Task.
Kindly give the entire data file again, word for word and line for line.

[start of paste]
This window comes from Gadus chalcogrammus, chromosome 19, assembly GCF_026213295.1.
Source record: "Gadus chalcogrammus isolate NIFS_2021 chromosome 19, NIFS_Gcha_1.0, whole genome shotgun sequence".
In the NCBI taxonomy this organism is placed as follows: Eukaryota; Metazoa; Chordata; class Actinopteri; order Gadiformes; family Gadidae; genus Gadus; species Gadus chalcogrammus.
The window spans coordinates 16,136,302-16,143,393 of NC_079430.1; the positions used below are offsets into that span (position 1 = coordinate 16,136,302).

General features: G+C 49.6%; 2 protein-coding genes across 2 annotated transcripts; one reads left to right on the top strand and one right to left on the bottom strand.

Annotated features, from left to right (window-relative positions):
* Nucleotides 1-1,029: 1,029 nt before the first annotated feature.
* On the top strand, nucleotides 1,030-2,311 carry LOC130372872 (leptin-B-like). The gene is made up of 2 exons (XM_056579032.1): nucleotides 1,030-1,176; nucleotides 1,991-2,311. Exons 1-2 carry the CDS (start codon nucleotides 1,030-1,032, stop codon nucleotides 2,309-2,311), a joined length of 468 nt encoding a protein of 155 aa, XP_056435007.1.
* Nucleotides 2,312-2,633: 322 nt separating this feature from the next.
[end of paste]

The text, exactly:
This window comes from Gadus chalcogrammus, chromosome 19, assembly GCF_026213295.1.
Source record: "Gadus chalcogrammus isolate NIFS_2021 chromosome 19, NIFS_Gcha_1.0, whole genome shotgun sequence".
In the NCBI taxonomy this organism is placed as follows: Eukaryota; Metazoa; Chordata; class Actinopteri; order Gadiformes; family Gadidae; genus Gadus; species Gadus chalcogrammus.
The window spans coordinates 16,136,302-16,143,393 of NC_079430.1; the positions used below are offsets into that span (position 1 = coordinate 16,136,302).

General features: G+C 49.6%; 2 protein-coding genes across 2 annotated transcripts; one reads left to right on the top strand and one right to left on the bottom strand.

Annotated features, from left to right (window-relative positions):
* Nucleotides 1-1,029: 1,029 nt before the first annotated feature.
* On the top strand, nucleotides 1,030-2,311 carry LOC130372872 (leptin-B-like). The gene is made up of 2 exons (XM_056579032.1): nucleotides 1,030-1,176; nucleotides 1,991-2,311. Exons 1-2 carry the CDS (start codon nucleotides 1,030-1,032, stop codon nucleotides 2,309-2,311), a joined length of 468 nt encoding a protein of 155 aa, XP_056435007.1.
* Nucleotides 2,312-2,633: 322 nt separating this feature from the next.